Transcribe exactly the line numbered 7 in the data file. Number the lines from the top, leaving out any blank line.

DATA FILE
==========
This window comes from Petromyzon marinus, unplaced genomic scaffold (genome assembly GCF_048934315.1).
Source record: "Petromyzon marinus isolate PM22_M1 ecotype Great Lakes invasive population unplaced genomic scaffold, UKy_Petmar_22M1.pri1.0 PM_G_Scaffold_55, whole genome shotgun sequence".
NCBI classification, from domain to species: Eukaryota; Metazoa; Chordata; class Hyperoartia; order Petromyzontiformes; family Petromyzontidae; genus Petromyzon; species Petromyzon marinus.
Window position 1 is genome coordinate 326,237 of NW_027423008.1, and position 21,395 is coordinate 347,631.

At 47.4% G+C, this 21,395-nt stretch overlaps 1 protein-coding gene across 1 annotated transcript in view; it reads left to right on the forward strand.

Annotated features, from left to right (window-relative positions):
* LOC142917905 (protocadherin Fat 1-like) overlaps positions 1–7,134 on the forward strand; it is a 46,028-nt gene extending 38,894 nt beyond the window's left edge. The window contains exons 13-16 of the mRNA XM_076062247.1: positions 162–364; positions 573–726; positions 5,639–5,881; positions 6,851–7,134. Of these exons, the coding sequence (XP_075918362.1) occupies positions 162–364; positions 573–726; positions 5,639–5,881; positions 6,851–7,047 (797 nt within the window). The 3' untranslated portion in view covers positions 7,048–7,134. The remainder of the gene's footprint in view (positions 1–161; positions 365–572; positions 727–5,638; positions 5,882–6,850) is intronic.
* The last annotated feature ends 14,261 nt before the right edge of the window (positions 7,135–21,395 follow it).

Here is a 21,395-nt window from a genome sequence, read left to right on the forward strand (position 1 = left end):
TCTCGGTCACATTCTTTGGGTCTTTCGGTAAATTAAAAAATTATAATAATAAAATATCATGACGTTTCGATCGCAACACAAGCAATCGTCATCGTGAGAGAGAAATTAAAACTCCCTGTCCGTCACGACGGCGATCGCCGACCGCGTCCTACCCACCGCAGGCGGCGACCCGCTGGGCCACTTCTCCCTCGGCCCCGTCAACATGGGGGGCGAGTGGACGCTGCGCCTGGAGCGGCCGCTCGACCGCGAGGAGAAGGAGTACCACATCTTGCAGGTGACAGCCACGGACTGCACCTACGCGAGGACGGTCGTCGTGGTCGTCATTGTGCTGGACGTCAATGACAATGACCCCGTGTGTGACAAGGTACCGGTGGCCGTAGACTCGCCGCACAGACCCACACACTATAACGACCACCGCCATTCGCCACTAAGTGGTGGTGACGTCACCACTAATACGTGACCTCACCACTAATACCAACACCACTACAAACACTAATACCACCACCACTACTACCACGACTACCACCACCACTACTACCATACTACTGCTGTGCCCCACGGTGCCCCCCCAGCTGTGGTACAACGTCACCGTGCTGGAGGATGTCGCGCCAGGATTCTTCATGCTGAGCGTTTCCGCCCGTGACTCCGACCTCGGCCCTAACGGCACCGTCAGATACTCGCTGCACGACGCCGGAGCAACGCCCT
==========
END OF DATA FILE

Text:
* LOC142917905 (protocadherin Fat 1-like) overlaps positions 1–7,134 on the forward strand; it is a 46,028-nt gene extending 38,894 nt beyond the window's left edge. The window contains exons 13-16 of the mRNA XM_076062247.1: positions 162–364; positions 573–726; positions 5,639–5,881; positions 6,851–7,134. Of these exons, the coding sequence (XP_075918362.1) occupies positions 162–364; positions 573–726; positions 5,639–5,881; positions 6,851–7,047 (797 nt within the window). The 3' untranslated portion in view covers positions 7,048–7,134. The remainder of the gene's footprint in view (positions 1–161; positions 365–572; positions 727–5,638; positions 5,882–6,850) is intronic.